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A δ13C and δ2H leaf wax record from the Late Quaternary loess-paleosoil sequence El Paraíso, Central Spain

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Zech,  Jana
Archaeology, Max Planck Institute for the Science of Human History, Max Planck Society;

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Zech,  Roland
Archaeology, Max Planck Institute for the Science of Human History, Max Planck Society;

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Citation

Schäfer, I. K., Bliedtner, M., Wolf, D., Kolb, T., Zech, J., Faust, D., et al. (2018). A δ13C and δ2H leaf wax record from the Late Quaternary loess-paleosoil sequence El Paraíso, Central Spain. Palaeogeography, Palaeoclimatology, Palaeoecology, 507, 52-59. doi:10.1016/j.palaeo.2018.06.039.


Cite as: http://hdl.handle.net/21.11116/0000-0001-B46A-D
Abstract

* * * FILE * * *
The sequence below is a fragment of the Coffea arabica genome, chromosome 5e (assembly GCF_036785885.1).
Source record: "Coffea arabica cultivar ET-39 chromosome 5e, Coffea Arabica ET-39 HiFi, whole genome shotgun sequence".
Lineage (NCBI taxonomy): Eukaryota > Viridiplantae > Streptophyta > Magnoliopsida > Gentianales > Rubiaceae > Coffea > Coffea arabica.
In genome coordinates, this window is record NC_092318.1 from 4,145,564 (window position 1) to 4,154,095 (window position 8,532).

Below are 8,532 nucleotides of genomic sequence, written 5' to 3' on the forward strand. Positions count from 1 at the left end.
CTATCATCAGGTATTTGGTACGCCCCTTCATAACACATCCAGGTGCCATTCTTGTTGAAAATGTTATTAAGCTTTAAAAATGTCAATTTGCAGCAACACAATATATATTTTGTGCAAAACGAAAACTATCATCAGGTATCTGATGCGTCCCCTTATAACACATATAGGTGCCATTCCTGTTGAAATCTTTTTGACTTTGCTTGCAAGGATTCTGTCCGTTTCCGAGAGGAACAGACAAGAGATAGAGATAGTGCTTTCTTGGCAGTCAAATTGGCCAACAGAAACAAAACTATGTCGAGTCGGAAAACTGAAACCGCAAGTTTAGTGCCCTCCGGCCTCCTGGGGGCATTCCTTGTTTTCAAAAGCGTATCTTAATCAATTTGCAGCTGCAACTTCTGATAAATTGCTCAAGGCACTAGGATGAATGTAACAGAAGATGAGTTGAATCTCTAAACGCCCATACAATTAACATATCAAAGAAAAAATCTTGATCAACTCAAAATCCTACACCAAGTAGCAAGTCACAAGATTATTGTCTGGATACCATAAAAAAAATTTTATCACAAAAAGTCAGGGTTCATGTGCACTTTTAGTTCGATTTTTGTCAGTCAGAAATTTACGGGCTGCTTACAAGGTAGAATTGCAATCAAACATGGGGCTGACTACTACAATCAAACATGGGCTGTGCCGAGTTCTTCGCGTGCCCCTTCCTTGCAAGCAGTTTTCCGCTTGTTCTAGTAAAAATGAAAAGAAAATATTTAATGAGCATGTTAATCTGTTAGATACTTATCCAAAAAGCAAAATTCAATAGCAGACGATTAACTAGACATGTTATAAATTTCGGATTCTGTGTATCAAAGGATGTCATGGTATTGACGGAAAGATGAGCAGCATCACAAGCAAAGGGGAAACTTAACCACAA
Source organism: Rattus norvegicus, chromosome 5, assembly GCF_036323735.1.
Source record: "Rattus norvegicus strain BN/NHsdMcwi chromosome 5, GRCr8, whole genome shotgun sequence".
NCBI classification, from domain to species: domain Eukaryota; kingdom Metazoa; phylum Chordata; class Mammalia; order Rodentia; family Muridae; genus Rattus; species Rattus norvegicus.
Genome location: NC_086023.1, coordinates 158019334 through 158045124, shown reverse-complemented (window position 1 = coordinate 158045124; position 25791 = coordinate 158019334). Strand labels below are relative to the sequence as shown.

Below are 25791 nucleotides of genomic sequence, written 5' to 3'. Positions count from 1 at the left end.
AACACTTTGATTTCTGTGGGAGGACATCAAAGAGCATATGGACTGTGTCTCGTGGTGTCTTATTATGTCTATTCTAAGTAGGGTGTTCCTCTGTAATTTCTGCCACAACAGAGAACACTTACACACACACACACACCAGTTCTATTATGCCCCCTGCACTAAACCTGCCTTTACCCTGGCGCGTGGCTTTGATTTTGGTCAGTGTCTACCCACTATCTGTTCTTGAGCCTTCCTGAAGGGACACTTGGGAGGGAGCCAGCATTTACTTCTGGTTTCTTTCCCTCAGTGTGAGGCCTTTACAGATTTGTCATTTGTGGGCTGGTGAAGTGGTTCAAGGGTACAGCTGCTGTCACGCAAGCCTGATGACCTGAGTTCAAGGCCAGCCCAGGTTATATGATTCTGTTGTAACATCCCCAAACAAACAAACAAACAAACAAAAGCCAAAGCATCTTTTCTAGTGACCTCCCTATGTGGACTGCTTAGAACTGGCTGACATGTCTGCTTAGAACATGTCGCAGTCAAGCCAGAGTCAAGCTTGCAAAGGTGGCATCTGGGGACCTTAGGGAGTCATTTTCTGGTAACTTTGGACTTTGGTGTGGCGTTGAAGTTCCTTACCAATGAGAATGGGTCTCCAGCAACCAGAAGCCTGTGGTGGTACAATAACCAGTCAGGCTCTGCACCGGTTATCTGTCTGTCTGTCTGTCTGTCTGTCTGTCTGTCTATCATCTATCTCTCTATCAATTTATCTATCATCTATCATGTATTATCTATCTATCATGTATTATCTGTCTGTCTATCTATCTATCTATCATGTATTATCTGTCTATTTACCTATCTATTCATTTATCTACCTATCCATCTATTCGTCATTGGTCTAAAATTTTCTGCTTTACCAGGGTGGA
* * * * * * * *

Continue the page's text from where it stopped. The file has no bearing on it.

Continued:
Abstract The Mediterranean Peninsula increasingly suffers from droughts and aridity, the first consequences of global climate change in that region. Precise scenarios for the region's future climate predictions require knowledge about the processes of past climate changes, but information about the Western Mediterranean climate and its history is controversial. For this study, we applied compound-specific δ13C and δ2H analyses on long-chain n-alkanes in the ~8 m El Paraíso loess-paleosoil sequence (LPS), Central Spain, to investigate climate and environmental changes during the Late Quaternary. The δ13C values are most enriched during marine isotope stage (MIS) 3, indicating more arid conditions, while lower values during \MIS\} 4 and 2 are interpreted to document more humid conditions. Low values are also recorded for the Holocene colluvium, which can at least partly be explained with higher concentrations in atmospheric CO2. The δ2H values are mostly enriched during the last glacial compared to the Holocene. We suggest that this is mainly controlled by isotopic effects related to the moisture source, yet other possible effects like evapotranspirative enrichment and changes in atmospheric circulation patterns shouldn't be ruled out. Our results corroborate previous findings based on leaf wax patterns, geomorphological records, and climate models. They all indicate relatively humid conditions during \{MIS\} 2 compared to more arid phases during \{MIS\ 3.